Q. Plaintiff is Terminated

On July 22, 2013, Puddy created the summary section of the Probationary 3 Month Multi-Disciplinary Peer Review. (Puddy Dep. at 53; Echo 0075). Puddy then presented the peer review summary to Collier-Smith, and Collier-Smith completed the remaining sections and signed the document on July 30, 2013. (Collier-Smith Dep. at 128; Puddy Dep. at 51, 54-55; Echo 0067, Echo 0069-0078). As noted in the 3 Month Probationary Review, Plaintiff failed to meet her productivity requirement for the month of May, Plaintiff had the lowest patient satisfaction scores of any provider, a large majority of her patient encounters were not timely locked in the EMR, and Plaintiff's peer review results were not satisfactory. (Plaintiff Dep. at 200-202; Echo 0067, 0069-0078; Collier-Smith Dep. at 149). Plaintiff's overall score was 160, well below the minimum 200 points required by Echo policy. (Collier-Smith 147-148; Echo 0074).

From Tuesday, July 30, 2013, through Friday, August 2, 2013, Plaintiff took FMLA leave. (Plaintiff Dep. at 203, 205; Echo 002518). On August 2, 2013, Dr. Anjum sent an e-mail to Collier-Smith regarding the burden of covering for Plaintiff's patients due to her sick leave. (Collier-Smith Dep. at 146; Echo 00313). Collier-Smith responded, "[h]er absences are out of our hands because of her approved medical leave but we are working on a plan to help manage this challenge while respecting her covered rights and her health issues." (Collier-Smith Dep. at 147; Echo 00313). Collier-Smith testified in her deposition that although the decision was made to terminate Plaintiff's employment three (3) days earlier, she could not tell Dr. Anjum about Echo's decision at that time. (Collier-Smith Dep. at 147-148).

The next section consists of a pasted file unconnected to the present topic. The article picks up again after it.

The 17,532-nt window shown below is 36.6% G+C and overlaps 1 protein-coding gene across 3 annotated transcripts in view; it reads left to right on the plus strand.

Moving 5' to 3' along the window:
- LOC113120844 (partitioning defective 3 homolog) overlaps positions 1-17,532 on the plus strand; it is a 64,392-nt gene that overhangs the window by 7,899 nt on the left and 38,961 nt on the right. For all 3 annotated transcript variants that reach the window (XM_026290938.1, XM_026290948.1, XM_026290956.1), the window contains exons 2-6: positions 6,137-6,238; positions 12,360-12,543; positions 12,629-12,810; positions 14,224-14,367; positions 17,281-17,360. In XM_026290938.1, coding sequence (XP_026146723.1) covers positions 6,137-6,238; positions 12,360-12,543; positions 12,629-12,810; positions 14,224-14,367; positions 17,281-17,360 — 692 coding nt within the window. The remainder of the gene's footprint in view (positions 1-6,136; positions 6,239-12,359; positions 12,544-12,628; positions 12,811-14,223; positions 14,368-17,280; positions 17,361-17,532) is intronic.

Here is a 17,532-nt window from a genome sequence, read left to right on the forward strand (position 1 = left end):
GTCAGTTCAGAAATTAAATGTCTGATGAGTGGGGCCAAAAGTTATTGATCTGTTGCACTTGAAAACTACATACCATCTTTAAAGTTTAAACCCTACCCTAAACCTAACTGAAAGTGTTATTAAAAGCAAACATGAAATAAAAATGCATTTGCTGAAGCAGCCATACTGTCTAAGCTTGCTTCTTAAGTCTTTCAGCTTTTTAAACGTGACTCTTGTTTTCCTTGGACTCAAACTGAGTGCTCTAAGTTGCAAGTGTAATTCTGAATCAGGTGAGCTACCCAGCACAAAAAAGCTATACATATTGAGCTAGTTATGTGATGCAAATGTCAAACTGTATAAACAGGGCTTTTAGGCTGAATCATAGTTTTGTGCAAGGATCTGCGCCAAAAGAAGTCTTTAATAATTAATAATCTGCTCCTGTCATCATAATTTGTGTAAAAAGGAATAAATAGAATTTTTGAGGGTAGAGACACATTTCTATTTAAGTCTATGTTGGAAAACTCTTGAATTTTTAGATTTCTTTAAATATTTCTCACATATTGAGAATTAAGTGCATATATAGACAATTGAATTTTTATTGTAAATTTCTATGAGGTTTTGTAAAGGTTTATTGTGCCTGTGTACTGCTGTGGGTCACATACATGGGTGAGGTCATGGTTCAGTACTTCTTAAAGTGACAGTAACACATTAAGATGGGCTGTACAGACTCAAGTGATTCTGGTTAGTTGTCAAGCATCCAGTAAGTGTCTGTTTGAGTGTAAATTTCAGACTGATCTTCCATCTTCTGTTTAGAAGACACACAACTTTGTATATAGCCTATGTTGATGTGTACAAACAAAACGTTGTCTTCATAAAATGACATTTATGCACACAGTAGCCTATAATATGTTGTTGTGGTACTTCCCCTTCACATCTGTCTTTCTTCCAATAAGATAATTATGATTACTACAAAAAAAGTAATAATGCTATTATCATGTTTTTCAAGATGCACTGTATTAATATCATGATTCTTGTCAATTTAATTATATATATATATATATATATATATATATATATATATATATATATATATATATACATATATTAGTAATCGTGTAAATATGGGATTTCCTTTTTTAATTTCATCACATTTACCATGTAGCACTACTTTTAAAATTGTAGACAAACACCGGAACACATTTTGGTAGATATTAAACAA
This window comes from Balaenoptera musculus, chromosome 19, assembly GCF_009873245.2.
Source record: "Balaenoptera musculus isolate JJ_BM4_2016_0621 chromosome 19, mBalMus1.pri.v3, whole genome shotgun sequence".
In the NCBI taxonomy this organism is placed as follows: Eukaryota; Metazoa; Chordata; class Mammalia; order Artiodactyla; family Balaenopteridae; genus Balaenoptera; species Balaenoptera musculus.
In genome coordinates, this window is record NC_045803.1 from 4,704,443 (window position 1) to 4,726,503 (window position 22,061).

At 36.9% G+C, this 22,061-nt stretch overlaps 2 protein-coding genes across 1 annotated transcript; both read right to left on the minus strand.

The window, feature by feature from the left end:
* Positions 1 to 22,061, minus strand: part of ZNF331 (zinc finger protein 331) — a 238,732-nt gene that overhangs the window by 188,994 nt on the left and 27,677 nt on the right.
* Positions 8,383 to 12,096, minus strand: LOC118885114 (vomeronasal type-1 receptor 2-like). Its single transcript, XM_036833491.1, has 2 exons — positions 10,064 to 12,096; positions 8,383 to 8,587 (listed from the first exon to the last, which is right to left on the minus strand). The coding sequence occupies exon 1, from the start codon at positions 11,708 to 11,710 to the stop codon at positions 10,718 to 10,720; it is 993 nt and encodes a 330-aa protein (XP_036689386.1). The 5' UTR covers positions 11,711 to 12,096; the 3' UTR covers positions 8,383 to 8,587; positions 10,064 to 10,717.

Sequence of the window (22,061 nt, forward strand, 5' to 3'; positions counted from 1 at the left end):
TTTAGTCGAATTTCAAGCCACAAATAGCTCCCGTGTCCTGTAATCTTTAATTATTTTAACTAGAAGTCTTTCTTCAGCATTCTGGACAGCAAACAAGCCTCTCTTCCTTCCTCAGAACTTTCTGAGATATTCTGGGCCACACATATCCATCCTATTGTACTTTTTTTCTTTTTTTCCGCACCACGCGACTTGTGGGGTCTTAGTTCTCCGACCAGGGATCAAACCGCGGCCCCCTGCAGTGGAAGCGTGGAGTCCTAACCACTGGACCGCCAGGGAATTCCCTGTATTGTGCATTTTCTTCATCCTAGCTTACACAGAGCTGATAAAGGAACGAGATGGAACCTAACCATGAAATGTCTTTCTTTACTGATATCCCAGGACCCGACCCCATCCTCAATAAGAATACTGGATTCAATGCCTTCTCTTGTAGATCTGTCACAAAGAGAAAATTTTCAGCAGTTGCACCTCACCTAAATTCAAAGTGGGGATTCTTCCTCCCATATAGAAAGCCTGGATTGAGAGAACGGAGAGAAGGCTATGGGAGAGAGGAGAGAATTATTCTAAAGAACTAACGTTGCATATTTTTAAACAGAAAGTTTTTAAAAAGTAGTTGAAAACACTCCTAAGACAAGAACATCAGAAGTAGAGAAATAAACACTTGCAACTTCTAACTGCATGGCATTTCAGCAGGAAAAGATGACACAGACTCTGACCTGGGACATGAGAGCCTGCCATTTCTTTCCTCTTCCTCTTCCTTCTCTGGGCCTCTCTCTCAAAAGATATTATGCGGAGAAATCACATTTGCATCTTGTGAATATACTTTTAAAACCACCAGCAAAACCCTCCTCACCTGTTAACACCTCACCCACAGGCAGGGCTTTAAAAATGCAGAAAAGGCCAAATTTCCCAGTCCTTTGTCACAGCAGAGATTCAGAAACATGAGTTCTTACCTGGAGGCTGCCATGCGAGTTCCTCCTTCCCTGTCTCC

On Monday, August 5, 2013, Collier-Smith and Strader-McMillen met with Plaintiff, discussed her 3 Month Probationary Review, and terminated her employment pursuant to Echo policy. (Plaintiff Dep. at 110-111, 191, 196; Collier-Smith Dep. at 109, 126, 128; Echo 0060-0061).

III. Discussion

Under the FMLA, an eligible employee may take up to 12 weeks of leave in a one-year period to care for a family member with a serious health condition. 29 U.S.C. § 2612(a)(1). In an effort to protect an employee who exercises her right to leave, an employer may not "interfere with, restrain, or deny the exercise of or the attempt to exercise" any FMLA rights. 29 U.S.C. § 2615(a)(1). In addition, an employer may not retaliate against an employee for exercising her FMLA rights. Nicholson v. Pulte Homes Corp., 690 F.3d 819, 825 (7th Cir. 2012). "An interference claim requires proof that the employer denied the employee FMLA rights to which she was entitled; a retaliation claim requires proof of discriminatory or retaliatory intent." Id. (citing Goelzer v. Sheboygan County, Wis., 604 F.3d 987, 995 (7th Cir. 2010)). Plaintiff brings both an FMLA interference claim and a retaliation claim. The court will begin with Plaintiff's FMLA interference claim.

A. FMLA Interference Claim

To prevail on an FMLA interference claim, a plaintiff must establish that: "(1) she was eligible for the FMLA's protections; (2) her employer was covered by the FMLA; (3) she was entitled to take leave under the FMLA; (4) she provided sufficient notice of her intent to take leave; and (5) her employer denied her FMLA benefits to which she was entitled." Goelzer, 604 F.3d at 993 (citing Burnett v. LFW, Inc., 472 F.3d 471, 477 (7th Cir. 2006)). The parties' dispute only the fifth element.